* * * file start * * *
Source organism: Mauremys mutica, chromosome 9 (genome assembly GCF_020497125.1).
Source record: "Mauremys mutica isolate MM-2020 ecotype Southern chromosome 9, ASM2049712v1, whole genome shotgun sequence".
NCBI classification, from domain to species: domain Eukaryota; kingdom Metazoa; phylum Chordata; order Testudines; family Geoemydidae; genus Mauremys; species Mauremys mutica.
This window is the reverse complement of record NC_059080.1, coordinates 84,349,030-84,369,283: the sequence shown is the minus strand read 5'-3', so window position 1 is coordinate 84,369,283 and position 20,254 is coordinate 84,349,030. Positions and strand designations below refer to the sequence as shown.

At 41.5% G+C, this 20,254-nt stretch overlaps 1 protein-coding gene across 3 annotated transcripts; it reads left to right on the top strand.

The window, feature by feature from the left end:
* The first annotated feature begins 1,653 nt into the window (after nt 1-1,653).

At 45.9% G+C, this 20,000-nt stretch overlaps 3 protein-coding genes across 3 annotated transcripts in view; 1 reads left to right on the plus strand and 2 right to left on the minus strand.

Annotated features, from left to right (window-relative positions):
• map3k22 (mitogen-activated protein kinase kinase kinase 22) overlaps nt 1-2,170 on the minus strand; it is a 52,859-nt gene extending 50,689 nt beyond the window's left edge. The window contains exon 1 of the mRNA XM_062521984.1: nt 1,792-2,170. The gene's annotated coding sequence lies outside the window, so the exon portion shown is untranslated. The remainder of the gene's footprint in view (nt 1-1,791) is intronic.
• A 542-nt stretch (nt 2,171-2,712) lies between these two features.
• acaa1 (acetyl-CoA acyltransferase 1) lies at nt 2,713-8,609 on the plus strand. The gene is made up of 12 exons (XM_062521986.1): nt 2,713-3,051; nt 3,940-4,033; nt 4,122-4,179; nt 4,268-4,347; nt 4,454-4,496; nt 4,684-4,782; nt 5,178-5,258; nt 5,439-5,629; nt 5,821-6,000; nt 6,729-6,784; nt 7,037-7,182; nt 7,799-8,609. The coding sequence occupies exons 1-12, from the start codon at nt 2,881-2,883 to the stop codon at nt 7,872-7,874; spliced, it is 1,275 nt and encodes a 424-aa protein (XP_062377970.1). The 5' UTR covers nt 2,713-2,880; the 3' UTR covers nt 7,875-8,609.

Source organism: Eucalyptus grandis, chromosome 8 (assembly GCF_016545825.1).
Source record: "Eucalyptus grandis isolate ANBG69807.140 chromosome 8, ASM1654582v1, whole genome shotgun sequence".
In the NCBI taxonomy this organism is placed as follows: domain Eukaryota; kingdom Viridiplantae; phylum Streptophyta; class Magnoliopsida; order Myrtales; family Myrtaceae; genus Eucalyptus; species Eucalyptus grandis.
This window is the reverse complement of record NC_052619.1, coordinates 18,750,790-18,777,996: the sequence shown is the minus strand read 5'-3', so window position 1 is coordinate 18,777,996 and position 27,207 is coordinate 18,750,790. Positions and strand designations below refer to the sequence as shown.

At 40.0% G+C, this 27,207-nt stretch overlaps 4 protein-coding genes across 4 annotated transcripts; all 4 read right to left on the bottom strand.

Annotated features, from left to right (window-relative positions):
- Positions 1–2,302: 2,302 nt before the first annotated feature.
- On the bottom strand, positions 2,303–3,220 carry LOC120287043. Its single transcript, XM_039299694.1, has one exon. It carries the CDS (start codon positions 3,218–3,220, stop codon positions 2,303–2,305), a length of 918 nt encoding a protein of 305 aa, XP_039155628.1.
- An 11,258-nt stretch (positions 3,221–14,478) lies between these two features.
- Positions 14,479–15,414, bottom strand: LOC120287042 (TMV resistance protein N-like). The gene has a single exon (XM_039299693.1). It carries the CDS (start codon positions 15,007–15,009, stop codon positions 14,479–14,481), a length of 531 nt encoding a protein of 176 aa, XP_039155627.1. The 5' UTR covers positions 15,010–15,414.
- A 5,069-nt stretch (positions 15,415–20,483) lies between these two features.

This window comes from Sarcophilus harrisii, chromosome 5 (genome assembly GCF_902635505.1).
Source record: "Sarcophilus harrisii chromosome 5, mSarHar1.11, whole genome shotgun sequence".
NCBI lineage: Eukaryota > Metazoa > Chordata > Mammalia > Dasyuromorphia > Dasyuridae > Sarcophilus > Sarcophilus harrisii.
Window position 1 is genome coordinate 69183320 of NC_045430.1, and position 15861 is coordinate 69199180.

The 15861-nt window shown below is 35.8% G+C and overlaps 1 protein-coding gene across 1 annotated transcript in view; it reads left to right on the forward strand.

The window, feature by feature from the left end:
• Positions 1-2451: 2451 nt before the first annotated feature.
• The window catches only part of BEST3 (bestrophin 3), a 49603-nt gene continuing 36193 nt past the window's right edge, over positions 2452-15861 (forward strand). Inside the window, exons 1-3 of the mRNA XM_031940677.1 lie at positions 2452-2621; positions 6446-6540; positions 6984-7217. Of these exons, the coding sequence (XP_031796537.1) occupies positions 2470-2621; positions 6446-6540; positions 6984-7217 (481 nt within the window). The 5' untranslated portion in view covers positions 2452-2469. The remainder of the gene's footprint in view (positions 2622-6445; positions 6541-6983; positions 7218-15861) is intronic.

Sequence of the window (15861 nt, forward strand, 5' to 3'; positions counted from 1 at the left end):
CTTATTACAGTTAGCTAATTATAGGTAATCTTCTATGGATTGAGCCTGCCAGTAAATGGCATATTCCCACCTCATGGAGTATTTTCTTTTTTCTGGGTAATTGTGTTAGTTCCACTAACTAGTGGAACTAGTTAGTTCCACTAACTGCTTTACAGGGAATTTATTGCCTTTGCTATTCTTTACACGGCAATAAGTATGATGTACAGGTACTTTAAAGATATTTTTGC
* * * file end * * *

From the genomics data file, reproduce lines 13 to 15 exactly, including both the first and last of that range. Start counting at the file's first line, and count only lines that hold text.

Source organism: Eucalyptus grandis, chromosome 8 (assembly GCF_016545825.1).
Source record: "Eucalyptus grandis isolate ANBG69807.140 chromosome 8, ASM1654582v1, whole genome shotgun sequence".
In the NCBI taxonomy this organism is placed as follows: domain Eukaryota; kingdom Viridiplantae; phylum Streptophyta; class Magnoliopsida; order Myrtales; family Myrtaceae; genus Eucalyptus; species Eucalyptus grandis.